The New York Post has it on their front page that president Obama is seen as the worst president in 70 years according to a poll which means Roosevelt might have been worse. If not then we have to kick that number up a bit to meet Hoover. I write this because I hate Obama for no good reason other than he's a Democrat a Liberal and also probably a thief and wife beater.
To be fair to the poor guy he does get a lot of bad press which gives his detractors something to pester him about. But there is one defining moment in his presidency that could, and should, give generations a reason to rethink any candidate-Democrat and Republicans alike-when it comes to economics.
Forget the scandals real or imagined. Obama's economic stimulus ought to be looked at as a watershed moment in economics since it demonstrated once and for all that policy prescription's based on propping up demand does not work.
Here's two numbers that tell it all: $850 billion was the price of the stimulus, the largest such experiment of its kind. It was advertised as a jobs bill that would put people back to work immediately. At the beginning of this experiment there was roughly 60 million people out of the job market, now there is 93 million and it's a record number. There is no way to nuance this to show in any way that demand-side economics works.
That's not to say that some people aren't still trying. From The Week Ryan Cooper writes that Obama's "greatest failure" is the falling deficit which just happened to be one of George W Bush's failures for the opposite reason. In the case of Obama, a falling deficit means less government spending ($50 billion a month isn't enough) and that translates into less demand and so less jobs:
Ever since 2009, when the recession and the stimulus package pushed the annual budget deficit to a peak of nearly $1.5 trillion, it has been falling steadily. Last year it came in at $680 billion; this year it is projected to total $492 billion.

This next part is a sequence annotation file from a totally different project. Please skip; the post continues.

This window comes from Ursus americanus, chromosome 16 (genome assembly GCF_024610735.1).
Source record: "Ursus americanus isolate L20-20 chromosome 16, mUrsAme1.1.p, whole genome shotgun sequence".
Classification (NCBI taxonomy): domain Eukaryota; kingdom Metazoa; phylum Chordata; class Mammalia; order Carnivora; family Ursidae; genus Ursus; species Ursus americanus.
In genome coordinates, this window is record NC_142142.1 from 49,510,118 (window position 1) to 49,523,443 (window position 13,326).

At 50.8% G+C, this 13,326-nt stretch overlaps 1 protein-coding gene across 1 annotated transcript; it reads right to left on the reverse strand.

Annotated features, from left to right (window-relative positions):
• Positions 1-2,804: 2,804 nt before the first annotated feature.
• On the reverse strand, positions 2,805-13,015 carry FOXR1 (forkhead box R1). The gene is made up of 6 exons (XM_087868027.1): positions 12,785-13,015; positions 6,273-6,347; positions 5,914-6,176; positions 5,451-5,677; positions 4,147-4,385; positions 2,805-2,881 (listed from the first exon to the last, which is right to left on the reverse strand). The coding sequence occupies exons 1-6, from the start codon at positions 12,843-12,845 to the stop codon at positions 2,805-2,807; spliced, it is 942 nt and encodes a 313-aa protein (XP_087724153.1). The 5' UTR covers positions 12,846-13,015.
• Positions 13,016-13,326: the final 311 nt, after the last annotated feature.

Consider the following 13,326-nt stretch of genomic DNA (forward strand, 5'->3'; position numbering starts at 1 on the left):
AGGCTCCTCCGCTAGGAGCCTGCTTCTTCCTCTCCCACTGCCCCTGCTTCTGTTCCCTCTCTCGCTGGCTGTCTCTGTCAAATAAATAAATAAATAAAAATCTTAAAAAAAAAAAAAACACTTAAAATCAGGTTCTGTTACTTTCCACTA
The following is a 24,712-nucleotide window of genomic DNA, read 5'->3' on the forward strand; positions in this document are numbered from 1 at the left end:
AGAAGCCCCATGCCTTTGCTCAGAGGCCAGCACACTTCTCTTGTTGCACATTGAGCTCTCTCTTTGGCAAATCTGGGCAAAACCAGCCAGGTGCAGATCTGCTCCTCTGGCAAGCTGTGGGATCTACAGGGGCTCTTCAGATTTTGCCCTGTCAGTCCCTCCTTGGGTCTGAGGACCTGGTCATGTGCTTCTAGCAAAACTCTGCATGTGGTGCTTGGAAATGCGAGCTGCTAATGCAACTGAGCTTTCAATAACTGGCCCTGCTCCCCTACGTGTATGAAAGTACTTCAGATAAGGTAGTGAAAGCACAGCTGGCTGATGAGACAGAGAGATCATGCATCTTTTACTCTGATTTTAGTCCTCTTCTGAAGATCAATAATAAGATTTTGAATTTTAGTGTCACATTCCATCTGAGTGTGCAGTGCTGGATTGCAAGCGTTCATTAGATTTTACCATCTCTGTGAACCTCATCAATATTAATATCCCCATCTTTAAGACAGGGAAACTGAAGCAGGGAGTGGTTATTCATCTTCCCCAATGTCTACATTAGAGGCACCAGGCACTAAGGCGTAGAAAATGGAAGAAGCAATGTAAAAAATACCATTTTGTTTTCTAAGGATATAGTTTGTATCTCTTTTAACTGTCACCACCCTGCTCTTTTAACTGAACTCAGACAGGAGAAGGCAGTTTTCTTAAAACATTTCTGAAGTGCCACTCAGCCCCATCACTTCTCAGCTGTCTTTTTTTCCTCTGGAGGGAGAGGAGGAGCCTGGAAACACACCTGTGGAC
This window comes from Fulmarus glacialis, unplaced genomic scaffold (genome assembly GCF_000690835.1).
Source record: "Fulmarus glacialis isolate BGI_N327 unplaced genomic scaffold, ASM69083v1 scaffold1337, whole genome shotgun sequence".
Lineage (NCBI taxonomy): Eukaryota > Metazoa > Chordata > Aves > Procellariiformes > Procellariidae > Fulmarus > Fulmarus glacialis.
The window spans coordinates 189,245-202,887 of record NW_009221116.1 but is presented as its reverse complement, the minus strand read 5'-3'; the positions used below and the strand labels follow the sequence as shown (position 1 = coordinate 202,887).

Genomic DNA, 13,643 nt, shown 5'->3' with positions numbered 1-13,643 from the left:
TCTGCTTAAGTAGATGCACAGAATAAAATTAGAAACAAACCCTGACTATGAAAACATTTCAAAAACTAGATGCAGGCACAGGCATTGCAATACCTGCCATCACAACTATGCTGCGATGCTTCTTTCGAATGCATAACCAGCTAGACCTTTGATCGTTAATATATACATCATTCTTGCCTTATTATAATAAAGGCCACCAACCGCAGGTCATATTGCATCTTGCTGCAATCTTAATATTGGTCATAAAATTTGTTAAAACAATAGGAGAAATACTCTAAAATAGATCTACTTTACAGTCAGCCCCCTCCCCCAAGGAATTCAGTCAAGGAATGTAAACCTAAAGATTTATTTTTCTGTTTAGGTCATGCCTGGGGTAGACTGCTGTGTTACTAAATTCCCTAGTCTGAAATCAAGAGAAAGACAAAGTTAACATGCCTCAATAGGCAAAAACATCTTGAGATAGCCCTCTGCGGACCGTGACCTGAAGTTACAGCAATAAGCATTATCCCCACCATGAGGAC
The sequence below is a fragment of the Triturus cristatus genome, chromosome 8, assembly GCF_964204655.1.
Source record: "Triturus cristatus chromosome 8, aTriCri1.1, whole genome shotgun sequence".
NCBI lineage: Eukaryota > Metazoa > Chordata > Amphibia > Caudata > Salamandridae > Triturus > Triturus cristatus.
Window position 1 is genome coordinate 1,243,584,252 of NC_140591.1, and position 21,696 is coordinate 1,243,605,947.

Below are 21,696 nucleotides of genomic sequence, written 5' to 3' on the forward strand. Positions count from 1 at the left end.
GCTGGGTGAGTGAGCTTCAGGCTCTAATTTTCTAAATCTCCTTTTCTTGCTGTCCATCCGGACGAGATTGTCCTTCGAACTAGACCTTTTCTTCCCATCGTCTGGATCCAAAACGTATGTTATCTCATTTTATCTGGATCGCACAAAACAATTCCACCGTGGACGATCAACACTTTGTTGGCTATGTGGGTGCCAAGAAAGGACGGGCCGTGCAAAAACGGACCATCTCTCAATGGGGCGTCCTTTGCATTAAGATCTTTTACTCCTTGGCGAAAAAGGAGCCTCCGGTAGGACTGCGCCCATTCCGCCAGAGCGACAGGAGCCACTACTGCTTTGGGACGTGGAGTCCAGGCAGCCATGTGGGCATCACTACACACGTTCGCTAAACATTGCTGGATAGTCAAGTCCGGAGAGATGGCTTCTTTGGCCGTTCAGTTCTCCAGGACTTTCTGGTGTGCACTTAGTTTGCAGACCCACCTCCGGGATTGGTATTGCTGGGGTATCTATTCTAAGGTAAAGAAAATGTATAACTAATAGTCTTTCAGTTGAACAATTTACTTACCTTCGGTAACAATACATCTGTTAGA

This is an absolute disaster. It is President Obama's single greatest failure, representing the fact that he, and the rest of the American government, did not adequately respond to the Great Recession. It means that millions of Americans were kept out of work, that trillions in potential output was flushed down the toilet, and that the American economy was very seriously damaged, probably permanently, for no reason at all.
Cooper writes this under the full assumption that government spending is a plus for the economy. But what about the two stimulus plans of George Bush? Come to think of it didn't he "squander" Clinton's surplus? And what about the Clinton surplus? Shouldn't he have had worse economic conditions? Why is it that deficits are now a good thing when, since the 80s, budget deficits were seen as a bad occurrence that could sink any presidential candidate running for re-election?
Now deficits are a good thing and since Obama is not able to spend as much as he would like, the economy stinks and it's the reason why it stink. But it doesn't explain why the $850 billion stimulus did not work, even just for a little bit. The conventional excuse is that it wasn't big enough but that didn't stop those people from blaming congress for not passing his encore plan of his $350 billion "jobs bill". Why would a proponent say on the one hand $850 billion was not enough and then go ahead and call the $350 billion spending bill a "jobs bill". There is no logic in any of this.
Republicans are not off the hook here either. From Nixon on there have been various demand-side schemes by all of the Republican presidents. The point here is these spending schemes "stimulus packages" do not work. They are immediate responses that show government is doing something and they make for the news of the day. Results of these plans are rarely ever tracked, new ones are devised every few years without regard to previous failures.
Government sponsored demand falls apart by its own rationale. If we accept government spending into the economy is a plus, then we must also assume that taking money out of the economy is a minus. Ultimately government is spending our money and they have to take it in order to do give it. Where is the wealth creation? I'll take your money and give it back to you, this will create more money? No. Not $5 or $1000 or a trillion. The economy has not grown in any quarter or year past 2%.
It can be argued (and it is) that we are still feeling the affects of the financial meltdown of 2007. That may or may not be the case. Demand-side stimulus has had no affect to counter the meltdown, not because of the reasons for the meltdown but because it doesn't nor should it work. Stimulus plans pop up during economic downturns and this happens to be one of them. That it hasn't had any affect on the economy has nothing to do with how the economy got this way in the first place, why should it?
The big mistake here is not looking at the policy before the president. Obama's plan has been the economics of Democrats for decades. With Obama we finally experience its affects on a large scale. It ought to be, in Obama parlance, a teachable moment.